Widevine Locks In Dish 'TV Everywhere' Deal
Comcast Corp. (Nasdaq: CMCSA, CMCSK) has taken the lead on TV Everywhere services, but several cable competitors, including Verizon Communications Inc. (NYSE: VZ), DirecTV Group Inc. (NYSE: DTV), and now Dish, have similar projects well underway. (See Comcast's 'Xfinity' Goes Live and Comcast to Expand 'Xfinity' to DSL Subs.)
Dish already offers a TV Everywhere-esque service thanks to a recently launched "SlingLoaded" HD-DVR called the ViP922 that retails for $649 and allows Dish subscribers to place-shift linear programming and shows and movies that are recorded on the box's hard drive. However, the satellite TV giant has a broader play in mind as it gets ready to launch a Web-based video portal that will stream premium video to customer-owned PCs, smartphones, and other broadband-connected, mobile devices. (See Dish Starts Selling 'Sling-Loaded' HD-DVR .)
Dish hasn't said much about that Web-fueled offer but did tell Multichannel News late last week that it intends to introduce it sometime this summer.
Widevine hasn't been formally identified as the DRM for the ViP922, but it's the obvious candidate. However, it is firmly on board to provide Dish's Web-based TV Everywhere product with some key components, including security, "trick play" components (pause, fast-forward, rewind, etc.), and adaptive streaming, which determines video bit-rate feeds based on the quality of the user's broadband connection, and makes those decisions on-the-fly.
Widevine gets into the TV Everywhere swing
Dish is Widevine's latest major customer of note, as the video security and software specialist continues to pick up steam with managed video service providers and a larger group of over-the-top TV players.
Among other recent biggies, Netflix Inc. (Nasdaq: NFLX) recently confirmed its use of Widevine's security and video optimization products. Netflix, for example, is using the Widevine DRM to protect "Watch Instantly" content that's being streamed to Nintendo of America Inc. Wii gaming consoles. (See Widevine Ties Up Web TV Deals.)
Irdeto Access B.V. is also involved with Netflix, providing its "Cloakware" technology to help safeguard the video streaming service. However, Netflix is only using Cloakware's key-hiding properties in tandem with content that's being streamed to PCs using the Microsoft Corp. (Nasdaq: MSFT) Windows Media DRM. Widevine's platform combines the underlying DRM with a code obfuscation element that prevents the security platform from being reverse-engineered. (See Netflix Tries On Irdeto's Cloakware.)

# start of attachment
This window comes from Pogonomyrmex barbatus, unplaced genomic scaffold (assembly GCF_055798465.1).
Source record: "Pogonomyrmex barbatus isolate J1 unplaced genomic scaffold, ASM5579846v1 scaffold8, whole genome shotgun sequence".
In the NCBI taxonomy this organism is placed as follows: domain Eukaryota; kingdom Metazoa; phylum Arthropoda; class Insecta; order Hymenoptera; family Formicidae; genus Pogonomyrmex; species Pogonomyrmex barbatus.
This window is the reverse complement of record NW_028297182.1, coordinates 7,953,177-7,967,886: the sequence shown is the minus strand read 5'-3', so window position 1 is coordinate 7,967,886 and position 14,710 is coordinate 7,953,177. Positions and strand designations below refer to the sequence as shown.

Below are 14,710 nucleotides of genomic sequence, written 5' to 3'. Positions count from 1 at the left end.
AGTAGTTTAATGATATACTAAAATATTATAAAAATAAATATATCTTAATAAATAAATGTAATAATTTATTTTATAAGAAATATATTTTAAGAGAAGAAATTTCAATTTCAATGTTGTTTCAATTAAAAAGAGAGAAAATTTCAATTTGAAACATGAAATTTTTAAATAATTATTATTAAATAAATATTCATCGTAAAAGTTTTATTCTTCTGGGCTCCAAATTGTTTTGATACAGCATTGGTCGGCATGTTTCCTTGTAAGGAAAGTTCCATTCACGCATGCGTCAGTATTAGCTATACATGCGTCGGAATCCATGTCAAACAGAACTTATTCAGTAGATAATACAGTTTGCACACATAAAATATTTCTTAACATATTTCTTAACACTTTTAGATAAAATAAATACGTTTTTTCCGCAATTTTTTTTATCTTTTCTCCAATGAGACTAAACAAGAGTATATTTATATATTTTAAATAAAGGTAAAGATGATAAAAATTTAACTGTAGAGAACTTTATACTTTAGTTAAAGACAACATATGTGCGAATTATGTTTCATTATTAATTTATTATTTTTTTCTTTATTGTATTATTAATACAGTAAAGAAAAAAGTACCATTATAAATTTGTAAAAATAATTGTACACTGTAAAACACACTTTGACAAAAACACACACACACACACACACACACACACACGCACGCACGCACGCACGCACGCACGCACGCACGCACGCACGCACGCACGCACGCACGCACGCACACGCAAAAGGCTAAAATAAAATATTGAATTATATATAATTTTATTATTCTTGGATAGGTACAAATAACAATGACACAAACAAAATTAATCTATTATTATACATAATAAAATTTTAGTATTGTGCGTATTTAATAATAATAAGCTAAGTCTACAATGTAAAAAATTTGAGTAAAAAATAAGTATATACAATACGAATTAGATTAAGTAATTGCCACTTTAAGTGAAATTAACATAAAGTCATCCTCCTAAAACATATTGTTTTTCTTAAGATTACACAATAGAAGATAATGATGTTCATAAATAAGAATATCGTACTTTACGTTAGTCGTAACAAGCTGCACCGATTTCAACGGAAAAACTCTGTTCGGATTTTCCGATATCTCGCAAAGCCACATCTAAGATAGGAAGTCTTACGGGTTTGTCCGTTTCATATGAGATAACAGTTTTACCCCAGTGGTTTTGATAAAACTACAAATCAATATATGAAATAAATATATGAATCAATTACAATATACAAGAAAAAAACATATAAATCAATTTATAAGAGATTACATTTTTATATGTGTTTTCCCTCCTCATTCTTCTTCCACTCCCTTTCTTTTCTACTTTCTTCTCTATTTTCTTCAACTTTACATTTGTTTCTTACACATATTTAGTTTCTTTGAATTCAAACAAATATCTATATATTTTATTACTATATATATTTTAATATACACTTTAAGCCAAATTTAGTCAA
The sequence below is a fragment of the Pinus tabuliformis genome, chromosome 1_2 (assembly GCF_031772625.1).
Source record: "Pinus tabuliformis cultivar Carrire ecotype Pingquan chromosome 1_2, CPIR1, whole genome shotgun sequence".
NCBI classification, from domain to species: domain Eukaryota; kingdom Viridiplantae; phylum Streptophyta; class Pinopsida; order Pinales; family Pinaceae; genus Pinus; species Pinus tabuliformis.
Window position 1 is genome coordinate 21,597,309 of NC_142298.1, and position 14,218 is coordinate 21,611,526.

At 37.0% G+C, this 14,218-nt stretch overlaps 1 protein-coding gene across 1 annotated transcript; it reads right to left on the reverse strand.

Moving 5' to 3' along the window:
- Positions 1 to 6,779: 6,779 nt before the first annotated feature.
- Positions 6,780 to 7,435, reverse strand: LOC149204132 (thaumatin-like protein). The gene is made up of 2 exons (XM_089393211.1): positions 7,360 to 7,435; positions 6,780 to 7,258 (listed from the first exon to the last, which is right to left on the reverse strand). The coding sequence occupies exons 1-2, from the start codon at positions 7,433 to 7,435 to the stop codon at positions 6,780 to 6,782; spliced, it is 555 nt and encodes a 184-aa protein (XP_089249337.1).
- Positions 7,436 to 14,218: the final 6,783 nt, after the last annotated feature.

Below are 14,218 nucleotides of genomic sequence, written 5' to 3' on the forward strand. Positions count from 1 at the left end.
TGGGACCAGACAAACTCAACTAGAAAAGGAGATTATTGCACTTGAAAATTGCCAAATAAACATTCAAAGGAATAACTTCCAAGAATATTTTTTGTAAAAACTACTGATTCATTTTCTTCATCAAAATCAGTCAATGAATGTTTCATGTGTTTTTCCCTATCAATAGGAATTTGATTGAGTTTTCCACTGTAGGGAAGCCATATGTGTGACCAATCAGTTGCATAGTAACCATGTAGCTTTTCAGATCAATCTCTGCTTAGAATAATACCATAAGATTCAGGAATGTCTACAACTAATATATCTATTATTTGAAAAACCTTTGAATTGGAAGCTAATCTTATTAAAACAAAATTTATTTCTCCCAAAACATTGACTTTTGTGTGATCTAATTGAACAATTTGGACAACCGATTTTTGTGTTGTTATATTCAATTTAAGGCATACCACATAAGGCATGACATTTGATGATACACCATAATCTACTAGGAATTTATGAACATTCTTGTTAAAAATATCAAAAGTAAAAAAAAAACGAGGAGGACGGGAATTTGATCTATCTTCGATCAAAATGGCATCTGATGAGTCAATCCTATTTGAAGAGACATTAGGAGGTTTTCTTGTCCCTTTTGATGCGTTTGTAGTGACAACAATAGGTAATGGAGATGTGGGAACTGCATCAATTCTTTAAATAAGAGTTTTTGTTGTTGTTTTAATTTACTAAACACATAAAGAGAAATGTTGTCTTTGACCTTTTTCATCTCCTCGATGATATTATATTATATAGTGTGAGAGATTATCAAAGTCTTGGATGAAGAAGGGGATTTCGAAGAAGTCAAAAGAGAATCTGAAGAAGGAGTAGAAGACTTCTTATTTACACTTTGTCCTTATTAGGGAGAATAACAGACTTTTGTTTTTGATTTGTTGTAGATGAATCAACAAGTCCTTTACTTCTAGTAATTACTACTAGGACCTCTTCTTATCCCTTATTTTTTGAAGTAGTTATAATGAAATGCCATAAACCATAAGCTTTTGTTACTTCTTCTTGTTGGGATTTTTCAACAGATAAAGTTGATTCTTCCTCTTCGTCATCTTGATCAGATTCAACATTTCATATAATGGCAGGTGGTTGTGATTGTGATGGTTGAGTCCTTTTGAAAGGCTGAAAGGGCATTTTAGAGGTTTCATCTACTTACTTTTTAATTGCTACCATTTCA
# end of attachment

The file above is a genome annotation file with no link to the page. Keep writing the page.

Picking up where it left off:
Widevine's technology has also found homes in several other broadband video devices, including Apple Inc. (Nasdaq: AAPL) iPhones, iPod Touchs, iPads, and some Macs; LG Electronics Inc. (London: LGLD; Korea: 6657.KS) and Samsung Corp. TVs and Blu-ray players; and Royal Philips Electronics N.V. (NYSE: PHG; Amsterdam: PHI) and Toshiba Corp. (Tokyo: 6502) Blu-ray players, among others.
Widevine's software supports north of 140 million devices, Widevine CEO Brian Baker told Light Reading Cable in an interview late last month.
Baker also noted that Widevine is involved with a number of TV Everywhere trials with still unnamed major cable and telco TV operators, including some projects that are looking to provide broader TV Everywhere services that include the ability to securely deliver live, linear video via the Internet in a "virtual MSO" manner.
Comcast is believed to be one of several US operators that's developing a managed, over-the-top service that can be marketed outside its traditional cable footprint. Some small and mid-sized MSOs, meanwhile, are starting to warm to the idea of a "dumb pipe" model in which they provide the raw connections while third parties provide the content and negotiate the tricky carriage contracts. (See Comcast Forges 'Excalibur' for IPTV and Indie MSOs Plug ‘Dumb Pipe’ Video Model.)
— Jeff Baumgartner, Site Editor, Light Reading Cable